*update added (scroll down)*
When we first saw the names released, we were already hearing whispers of ‘hero’. Now we know the full story.
His dreams of attending West Point came to an abrupt halt, on Valentines’ Day.
But it’s what he did on THAT day that has people petitioning for him to be buried with full Military Honors.
Here is the text of the Petition which is currently at about one-quarter of the necessary 100,000 goal.
Peter Wang, 15, was one of the students killed in Florida this past week. He was a Jrotc Cadet who was last seen, in uniform, holding doors open and thus allowing other students, teachers, and staff to flee to safety. Wang was killed in the process. His selfless and heroic actions have led to the survival of dozens in the area. Wang died a hero, and deserves to be treated as such, and deserves a full honors military burial.
Those who would contest the military burial would remind us that, strictly speaking…
JROTC does not provide basic training so it does not count as “being in the military.” Wang’s funeral would require intervention from the government. —Fox News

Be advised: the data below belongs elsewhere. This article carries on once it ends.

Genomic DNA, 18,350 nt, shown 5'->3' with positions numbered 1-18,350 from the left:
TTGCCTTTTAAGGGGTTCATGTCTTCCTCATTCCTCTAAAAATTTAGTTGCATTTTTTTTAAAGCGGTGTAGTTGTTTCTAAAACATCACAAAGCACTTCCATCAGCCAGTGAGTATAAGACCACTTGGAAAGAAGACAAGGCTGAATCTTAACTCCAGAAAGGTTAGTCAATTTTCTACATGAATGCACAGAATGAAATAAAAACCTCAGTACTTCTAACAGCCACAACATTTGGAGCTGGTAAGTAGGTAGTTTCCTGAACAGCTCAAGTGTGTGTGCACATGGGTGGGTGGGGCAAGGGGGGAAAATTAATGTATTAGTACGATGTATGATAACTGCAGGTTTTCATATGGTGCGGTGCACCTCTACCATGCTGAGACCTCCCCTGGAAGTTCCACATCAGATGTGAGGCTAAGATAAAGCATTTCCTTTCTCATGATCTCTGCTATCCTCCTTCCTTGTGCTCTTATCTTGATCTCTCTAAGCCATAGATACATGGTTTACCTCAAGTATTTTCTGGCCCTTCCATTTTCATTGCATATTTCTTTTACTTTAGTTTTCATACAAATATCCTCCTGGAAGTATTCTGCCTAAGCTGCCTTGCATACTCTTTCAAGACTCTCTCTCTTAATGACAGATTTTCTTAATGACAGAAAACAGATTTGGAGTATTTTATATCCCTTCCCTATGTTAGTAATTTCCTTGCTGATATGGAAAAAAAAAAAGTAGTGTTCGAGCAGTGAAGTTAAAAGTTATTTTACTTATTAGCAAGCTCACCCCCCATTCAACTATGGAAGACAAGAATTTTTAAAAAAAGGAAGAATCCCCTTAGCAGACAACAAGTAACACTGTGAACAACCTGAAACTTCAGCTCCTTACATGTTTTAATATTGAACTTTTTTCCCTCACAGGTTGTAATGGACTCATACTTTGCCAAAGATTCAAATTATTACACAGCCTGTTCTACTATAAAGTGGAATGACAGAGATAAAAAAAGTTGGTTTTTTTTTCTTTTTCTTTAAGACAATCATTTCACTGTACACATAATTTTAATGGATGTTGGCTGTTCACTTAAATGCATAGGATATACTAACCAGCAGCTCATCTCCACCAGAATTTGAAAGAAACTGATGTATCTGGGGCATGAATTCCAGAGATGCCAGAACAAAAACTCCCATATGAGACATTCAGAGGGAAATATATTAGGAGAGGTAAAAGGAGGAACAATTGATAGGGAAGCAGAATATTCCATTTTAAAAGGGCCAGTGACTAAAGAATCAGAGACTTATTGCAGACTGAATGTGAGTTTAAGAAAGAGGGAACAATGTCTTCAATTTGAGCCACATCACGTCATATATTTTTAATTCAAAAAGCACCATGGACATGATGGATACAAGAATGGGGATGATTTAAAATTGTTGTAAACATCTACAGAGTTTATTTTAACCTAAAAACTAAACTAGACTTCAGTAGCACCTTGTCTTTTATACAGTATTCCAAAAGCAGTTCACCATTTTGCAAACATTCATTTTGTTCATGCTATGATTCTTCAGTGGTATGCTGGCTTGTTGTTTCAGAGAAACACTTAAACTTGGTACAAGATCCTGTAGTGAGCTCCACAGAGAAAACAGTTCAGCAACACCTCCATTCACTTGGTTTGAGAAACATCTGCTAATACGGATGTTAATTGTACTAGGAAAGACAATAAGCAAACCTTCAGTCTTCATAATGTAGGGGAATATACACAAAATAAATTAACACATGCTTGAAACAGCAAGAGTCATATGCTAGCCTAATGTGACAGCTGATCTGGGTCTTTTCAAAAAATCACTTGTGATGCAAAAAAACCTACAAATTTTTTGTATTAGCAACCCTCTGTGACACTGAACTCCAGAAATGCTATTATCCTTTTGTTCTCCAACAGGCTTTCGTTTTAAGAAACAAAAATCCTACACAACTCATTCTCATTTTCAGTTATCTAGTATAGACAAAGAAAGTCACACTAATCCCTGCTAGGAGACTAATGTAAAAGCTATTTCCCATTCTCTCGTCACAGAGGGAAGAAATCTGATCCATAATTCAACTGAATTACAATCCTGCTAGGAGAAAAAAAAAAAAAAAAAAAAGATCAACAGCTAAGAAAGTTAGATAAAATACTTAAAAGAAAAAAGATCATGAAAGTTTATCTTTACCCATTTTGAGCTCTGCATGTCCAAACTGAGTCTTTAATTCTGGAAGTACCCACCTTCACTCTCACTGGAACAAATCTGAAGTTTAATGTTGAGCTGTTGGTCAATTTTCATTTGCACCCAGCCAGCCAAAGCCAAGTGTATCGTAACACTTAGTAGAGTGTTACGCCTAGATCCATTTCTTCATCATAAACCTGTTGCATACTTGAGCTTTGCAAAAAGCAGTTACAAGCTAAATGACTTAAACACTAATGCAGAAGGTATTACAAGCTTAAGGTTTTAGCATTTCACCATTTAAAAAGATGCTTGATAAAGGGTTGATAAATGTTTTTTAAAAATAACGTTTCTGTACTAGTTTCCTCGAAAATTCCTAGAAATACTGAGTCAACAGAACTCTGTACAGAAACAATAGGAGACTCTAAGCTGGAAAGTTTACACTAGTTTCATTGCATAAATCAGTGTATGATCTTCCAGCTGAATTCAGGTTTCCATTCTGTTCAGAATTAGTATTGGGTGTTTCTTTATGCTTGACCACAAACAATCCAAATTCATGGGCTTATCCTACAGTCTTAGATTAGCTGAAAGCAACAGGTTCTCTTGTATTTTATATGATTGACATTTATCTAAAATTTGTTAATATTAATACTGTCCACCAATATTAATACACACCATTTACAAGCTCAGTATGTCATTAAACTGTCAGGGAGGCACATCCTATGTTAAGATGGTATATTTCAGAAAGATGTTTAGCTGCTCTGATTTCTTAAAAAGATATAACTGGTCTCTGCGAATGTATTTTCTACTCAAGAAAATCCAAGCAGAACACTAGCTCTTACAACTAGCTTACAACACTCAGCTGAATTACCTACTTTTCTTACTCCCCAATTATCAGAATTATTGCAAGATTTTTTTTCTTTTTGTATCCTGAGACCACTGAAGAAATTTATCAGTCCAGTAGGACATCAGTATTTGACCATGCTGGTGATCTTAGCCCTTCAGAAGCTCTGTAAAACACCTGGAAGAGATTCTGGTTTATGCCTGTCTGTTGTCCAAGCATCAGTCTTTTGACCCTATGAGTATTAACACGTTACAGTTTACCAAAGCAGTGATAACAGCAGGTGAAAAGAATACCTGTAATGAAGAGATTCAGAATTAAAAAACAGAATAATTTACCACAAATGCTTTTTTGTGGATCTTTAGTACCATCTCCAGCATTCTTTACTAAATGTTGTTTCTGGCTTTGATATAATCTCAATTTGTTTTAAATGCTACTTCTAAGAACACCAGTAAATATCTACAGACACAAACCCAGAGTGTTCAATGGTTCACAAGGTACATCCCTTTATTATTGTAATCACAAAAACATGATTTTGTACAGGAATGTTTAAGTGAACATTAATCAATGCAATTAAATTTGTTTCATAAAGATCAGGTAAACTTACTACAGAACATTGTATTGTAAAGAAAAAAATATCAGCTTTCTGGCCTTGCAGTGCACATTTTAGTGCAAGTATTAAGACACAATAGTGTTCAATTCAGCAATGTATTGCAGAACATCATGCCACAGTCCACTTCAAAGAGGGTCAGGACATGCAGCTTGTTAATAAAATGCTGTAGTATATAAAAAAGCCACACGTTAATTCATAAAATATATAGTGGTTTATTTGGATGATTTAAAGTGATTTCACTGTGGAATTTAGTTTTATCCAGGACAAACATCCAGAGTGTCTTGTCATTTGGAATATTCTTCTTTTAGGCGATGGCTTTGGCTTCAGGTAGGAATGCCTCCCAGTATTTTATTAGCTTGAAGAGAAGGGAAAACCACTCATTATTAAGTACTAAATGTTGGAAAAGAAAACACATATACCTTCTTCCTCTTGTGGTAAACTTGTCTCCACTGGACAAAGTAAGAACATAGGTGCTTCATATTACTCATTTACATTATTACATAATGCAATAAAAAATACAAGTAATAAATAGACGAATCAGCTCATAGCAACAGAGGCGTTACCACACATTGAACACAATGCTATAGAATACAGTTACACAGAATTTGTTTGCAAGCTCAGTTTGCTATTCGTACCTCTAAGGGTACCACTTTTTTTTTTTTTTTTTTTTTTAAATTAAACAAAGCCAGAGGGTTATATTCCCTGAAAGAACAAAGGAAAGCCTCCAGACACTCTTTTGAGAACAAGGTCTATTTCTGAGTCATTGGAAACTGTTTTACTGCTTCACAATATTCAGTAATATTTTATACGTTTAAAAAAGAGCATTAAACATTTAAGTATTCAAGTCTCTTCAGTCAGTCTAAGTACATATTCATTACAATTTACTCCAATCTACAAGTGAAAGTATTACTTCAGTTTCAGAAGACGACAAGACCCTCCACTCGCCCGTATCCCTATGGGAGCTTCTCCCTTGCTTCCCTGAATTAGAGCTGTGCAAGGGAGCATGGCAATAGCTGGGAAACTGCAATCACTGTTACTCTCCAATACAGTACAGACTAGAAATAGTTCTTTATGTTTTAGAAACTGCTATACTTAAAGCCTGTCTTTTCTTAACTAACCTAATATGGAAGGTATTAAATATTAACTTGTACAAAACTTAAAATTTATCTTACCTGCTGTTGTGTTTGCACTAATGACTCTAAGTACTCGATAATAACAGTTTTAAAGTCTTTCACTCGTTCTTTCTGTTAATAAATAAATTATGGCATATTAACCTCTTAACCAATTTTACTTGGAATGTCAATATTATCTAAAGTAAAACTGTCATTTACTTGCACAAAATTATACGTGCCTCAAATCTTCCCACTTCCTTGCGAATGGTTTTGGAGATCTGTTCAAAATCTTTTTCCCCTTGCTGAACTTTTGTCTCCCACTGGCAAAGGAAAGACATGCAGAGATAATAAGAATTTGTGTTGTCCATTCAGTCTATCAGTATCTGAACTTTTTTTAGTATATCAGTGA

And one commenter from the FB post cited below obviously agreed with that pushback:
Sorry, but he never went to basic training, AIT, or officer/cadet training school.
He’s not a legitimate soldier and is not eligible for such honors. Especially since he wasn’t killed on duty or in a military conflict.
People can “call for” whatever they want but they can’t have it.
It will be a charged question, for sure. But however that is decided, as someone who aspired to West Point, he certainly showed exactly the heart, selflessness and dedication we have come to associate with that honored institution.
While in uniform, he put the safety of others ahead of his own.
Peter Wang stayed and held the door open so that classmates could escape from the gunman at his Florida school. He died…
*Update: although Peter Wang did not ultimately receive a military burial… he was given a posthumous honor of a different sort:
West Point conferred a letter of admission, along with honorarium tokens, to his family, local West Point alumnus Chad Maxey said.
One of USMA's priorities is to develop leaders of character who are committed to the values of Duty, Honor & Country. Peter Wang's actions on February 14 are an example of those principles & the academy honors his dream of being a West Point cadet with a 2025 letter of acceptance pic.twitter.com/fycvJBhte8
— U.S. Military Academy (@WestPoint_USMA) February 20, 2018
How do you think Mr. Wang’s heroics should be honored?